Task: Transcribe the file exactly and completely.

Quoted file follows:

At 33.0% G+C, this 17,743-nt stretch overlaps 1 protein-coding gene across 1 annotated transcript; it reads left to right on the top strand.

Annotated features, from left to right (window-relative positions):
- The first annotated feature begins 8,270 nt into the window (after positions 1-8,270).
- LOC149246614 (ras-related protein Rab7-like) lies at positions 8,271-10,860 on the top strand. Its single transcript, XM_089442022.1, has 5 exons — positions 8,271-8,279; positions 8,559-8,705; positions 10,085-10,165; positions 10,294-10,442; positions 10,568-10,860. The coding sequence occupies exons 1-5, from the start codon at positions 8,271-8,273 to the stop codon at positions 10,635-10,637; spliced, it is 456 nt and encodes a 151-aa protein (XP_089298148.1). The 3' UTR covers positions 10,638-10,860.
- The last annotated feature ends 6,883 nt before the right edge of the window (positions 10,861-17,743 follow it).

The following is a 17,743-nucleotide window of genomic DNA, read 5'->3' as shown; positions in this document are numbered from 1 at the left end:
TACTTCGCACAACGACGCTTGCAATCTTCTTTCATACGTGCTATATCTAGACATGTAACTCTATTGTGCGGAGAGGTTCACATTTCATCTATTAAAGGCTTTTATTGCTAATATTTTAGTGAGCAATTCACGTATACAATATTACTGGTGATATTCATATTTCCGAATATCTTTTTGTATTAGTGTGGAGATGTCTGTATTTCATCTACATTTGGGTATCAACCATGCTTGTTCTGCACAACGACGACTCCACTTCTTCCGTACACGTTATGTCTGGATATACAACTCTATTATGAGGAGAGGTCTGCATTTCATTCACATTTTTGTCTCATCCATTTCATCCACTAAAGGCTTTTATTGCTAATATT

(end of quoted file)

At 33.0% G+C, this 17,743-nt stretch overlaps 1 protein-coding gene across 1 annotated transcript; it reads left to right on the top strand.

Annotated features, from left to right (window-relative positions):
- The first annotated feature begins 8,270 nt into the window (after positions 1-8,270).
- LOC149246614 (ras-related protein Rab7-like) lies at positions 8,271-10,860 on the top strand. Its single transcript, XM_089442022.1, has 5 exons — positions 8,271-8,279; positions 8,559-8,705; positions 10,085-10,165; positions 10,294-10,442; positions 10,568-10,860. The coding sequence occupies exons 1-5, from the start codon at positions 8,271-8,273 to the stop codon at positions 10,635-10,637; spliced, it is 456 nt and encodes a 151-aa protein (XP_089298148.1). The 3' UTR covers positions 10,638-10,860.
- The last annotated feature ends 6,883 nt before the right edge of the window (positions 10,861-17,743 follow it).

The following is a 17,743-nucleotide window of genomic DNA, read 5'->3' as shown; positions in this document are numbered from 1 at the left end:
TACTTCGCACAACGACGCTTGCAATCTTCTTTCATACGTGCTATATCTAGACATGTAACTCTATTGTGCGGAGAGGTTCACATTTCATCTATTAAAGGCTTTTATTGCTAATATTTTAGTGAGCAATTCACGTATACAATATTACTGGTGATATTCATATTTCCGAATATCTTTTTGTATTAGTGTGGAGATGTCTGTATTTCATCTACATTTGGGTATCAACCATGCTTGTTCTGCACAACGACGACTCCACTTCTTCCGTACACGTTATGTCTGGATATACAACTCTATTATGAGGAGAGGTCTGCATTTCATTCACATTTTTGTCTCATCCATTTCATCCACTAAAGGCTTTTATTGCTAATATT